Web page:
The second phase of the troubled Silver Line rail project in Virginia will be completed by Labor Day weekend, officials said Friday.

The announcement by Charles Stark, the project’s executive director, could clear the way for Metro to begin passenger service in early 2022 — if that date holds.

Metro board members last month were told that “substantial completion” of the rail line was expected in June. In a recent update about the project’s status, the contractor building the rail line, Capital Rail Constructors, indicated it expected to complete its work in November.

Even so, Stark said careful analysis of the latest data indicates work on the rail line and a rail yard in Loudoun County will be complete in late summer.

“We feel this one is going to stick, otherwise we would not have made the announcement,” Stark said.

Substantial completion is the point at which the Metropolitan Washington Airports Authority, which is overseeing the project, certifies construction is done and the rail line is ready to be turned over to Metro for testing and training. Metro will follow its own evaluation process for the line, one that could take months, before it accepts full control of it.

“Today’s announcement enables Metro to begin planning and budgeting for the start of service in early 2022,” Metro General Manager Paul J. Wiedefeld said in a statement. “As MWAA achieves substantial completion, Metro will be testing, conducting system safety certification, and recruiting and training employees to get ready for passenger service.”

Officials at Capital Rail Constructors said Friday they welcomed the announcement.

“We are encouraged that MWAA has established a date to turn the system over to [Metro],” Keith Couch, project director for CRC, said in a statement.

Work on the second phase of the Silver Line originally was expected to wrap up in July 2018. Months after construction began, MWAA’s decision to follow new state and federal rules regarding storm-water management — rather than choosing to be grandfathered in under previous regulations — delayed the project by 13 months and added $137 million to its cost. Officials then expressed confidence the work would be done by August 2019.

Unlike the first phase, where sections of track had to be built over the Capital Beltway and a tunnel constructed in the middle of Tysons — one of the busiest retail and office centers in the nation — work on the second phase was expected to be relatively straightforward.

However, problems soon surfaced: cracks in concrete structures, defective rail ties and a rail-yard platform that had to be ripped out because it was built to the wrong dimensions.

Metro officials, who will be responsible for operating and managing the rail line, watched with growing alarm as problems with the $5.8 billion project continued to mount. The transit agency has spent more than $100,000 on outside contractors to evaluate work on the Silver Line.

In 2018, project officials discovered problems with hundreds of precast concrete panels installed at five of the six stations being built for the line’s second phase. An investigation determined the concrete did not meet quality standards and the defect could lead to water seepage and premature deterioration of the station walls.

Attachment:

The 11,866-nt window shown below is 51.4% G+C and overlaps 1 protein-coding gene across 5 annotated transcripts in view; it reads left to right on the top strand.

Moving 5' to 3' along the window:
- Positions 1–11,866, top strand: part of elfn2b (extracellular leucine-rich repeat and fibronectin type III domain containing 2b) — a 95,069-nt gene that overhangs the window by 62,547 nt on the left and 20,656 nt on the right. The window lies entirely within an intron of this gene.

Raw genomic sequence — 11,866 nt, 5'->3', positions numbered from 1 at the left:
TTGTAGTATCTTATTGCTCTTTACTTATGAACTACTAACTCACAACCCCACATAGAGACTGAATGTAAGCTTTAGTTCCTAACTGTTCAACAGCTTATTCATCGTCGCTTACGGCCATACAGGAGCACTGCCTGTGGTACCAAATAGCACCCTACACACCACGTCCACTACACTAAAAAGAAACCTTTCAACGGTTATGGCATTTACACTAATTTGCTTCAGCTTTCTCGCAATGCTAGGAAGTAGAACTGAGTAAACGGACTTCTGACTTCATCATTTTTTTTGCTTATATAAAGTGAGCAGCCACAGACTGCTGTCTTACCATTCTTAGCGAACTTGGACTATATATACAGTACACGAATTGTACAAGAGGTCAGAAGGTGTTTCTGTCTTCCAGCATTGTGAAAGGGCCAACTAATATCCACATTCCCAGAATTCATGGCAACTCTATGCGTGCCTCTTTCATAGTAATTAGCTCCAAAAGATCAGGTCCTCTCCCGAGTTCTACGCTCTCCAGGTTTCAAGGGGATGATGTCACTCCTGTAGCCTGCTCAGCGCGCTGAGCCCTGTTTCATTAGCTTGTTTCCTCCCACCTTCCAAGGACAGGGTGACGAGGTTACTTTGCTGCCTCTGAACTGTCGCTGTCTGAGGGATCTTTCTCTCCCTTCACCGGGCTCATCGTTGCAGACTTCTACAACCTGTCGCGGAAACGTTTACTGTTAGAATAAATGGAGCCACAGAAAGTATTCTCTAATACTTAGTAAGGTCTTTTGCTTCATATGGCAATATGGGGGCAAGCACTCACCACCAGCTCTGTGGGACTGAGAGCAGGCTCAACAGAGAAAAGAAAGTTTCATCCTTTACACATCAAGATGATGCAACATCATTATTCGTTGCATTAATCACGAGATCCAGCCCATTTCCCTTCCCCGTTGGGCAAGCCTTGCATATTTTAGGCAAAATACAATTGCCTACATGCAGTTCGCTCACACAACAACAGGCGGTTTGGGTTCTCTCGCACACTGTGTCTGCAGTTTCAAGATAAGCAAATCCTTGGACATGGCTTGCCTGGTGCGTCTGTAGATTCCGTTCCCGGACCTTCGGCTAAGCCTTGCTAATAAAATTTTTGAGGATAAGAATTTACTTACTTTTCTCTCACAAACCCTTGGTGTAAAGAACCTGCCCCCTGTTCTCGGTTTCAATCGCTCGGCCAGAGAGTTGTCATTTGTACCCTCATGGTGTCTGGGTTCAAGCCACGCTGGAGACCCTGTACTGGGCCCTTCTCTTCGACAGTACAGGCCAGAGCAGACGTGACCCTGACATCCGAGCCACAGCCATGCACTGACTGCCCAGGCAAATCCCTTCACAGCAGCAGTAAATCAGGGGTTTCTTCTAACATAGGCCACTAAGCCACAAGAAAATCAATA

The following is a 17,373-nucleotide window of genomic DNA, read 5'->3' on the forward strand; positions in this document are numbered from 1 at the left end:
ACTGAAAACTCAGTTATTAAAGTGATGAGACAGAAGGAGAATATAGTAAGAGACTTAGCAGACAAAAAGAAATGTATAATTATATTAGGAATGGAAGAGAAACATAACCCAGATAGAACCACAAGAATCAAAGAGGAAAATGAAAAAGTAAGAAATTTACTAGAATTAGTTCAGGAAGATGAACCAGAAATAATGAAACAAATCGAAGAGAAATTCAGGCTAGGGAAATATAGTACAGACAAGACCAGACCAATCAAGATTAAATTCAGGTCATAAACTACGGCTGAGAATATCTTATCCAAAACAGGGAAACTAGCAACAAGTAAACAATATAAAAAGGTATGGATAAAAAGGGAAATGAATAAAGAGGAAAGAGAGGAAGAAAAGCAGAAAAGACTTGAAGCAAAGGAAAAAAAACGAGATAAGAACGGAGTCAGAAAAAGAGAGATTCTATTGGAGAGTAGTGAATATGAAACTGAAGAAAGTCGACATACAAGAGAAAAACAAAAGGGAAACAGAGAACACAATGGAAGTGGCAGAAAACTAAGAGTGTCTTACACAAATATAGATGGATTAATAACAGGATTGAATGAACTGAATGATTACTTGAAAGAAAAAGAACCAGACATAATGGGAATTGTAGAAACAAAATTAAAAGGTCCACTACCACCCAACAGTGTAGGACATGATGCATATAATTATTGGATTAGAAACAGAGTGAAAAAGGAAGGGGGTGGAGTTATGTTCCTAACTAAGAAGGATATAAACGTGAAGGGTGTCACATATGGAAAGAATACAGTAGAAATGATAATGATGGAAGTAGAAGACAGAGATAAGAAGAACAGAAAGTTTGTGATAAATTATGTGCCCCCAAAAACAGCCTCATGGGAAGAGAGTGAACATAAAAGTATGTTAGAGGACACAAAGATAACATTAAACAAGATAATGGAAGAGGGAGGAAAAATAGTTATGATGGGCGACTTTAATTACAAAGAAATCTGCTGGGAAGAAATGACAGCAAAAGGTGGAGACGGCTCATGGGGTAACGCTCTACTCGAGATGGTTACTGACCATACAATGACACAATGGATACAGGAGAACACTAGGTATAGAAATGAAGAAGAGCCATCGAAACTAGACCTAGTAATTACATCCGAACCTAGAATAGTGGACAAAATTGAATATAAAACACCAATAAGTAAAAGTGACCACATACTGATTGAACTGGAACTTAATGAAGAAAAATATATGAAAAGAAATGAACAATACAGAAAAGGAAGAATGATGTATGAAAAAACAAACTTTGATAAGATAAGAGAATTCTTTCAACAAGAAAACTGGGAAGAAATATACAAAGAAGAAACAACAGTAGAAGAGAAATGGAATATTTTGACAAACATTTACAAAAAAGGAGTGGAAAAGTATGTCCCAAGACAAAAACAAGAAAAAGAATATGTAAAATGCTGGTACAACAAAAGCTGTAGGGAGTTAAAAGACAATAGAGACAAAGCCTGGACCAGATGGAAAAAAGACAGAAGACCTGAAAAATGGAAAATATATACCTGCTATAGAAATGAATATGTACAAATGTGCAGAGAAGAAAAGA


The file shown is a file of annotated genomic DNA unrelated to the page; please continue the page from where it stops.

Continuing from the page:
A month later, a whistleblower lawsuit alleged that the company that manufactured the panels, Universal Concrete, had falsified quality reports. One person pleaded guilty in connection with the case, and the company eventually settled for $1 million.

Later that year, Wiedefeld tapped Metro’s inspector general to conduct his own analysis of the project.

Geoffrey A. Cherrington identified problems with track work and concrete structures. He also faulted MWAA’s oversight of the two main contractors — Capital Rail Constructors, which is building the main rail line, and Hensel Phelps, which is building the rail yard — and said the airports authority often failed to follow through on issues raised by Metro. Cherrington urged Metro’s leadership not to accept control of the project unless it received assurances that all issues had been resolved.

In response, MWAA said at the time it was “committed to delivering a quality rail line that will serve the traveling public for years to come.”

Stark said Friday that despite the previous issues, he expects the second phase of the project to stay within its $2.8 billion budget. The rail project is one of the most expensive in the nation but one that Virginia officials fought for years to build, seeing it as critical to economic growth in Northern Virginia.

While Virginia, MWAA and Fairfax and Loudoun counties are all contributing, nearly half of the project’s costs are being paid by users of the Dulles Toll Road.

The project’s first phase, which included four stops in Tysons and one in Reston, was completed six months late and more than $220 million over budget. It opened in July 2014.

Phase 2 will add six stops and provide a rail link to Dulles International Airport. The second phase also will extend Metrorail service into Loudoun County.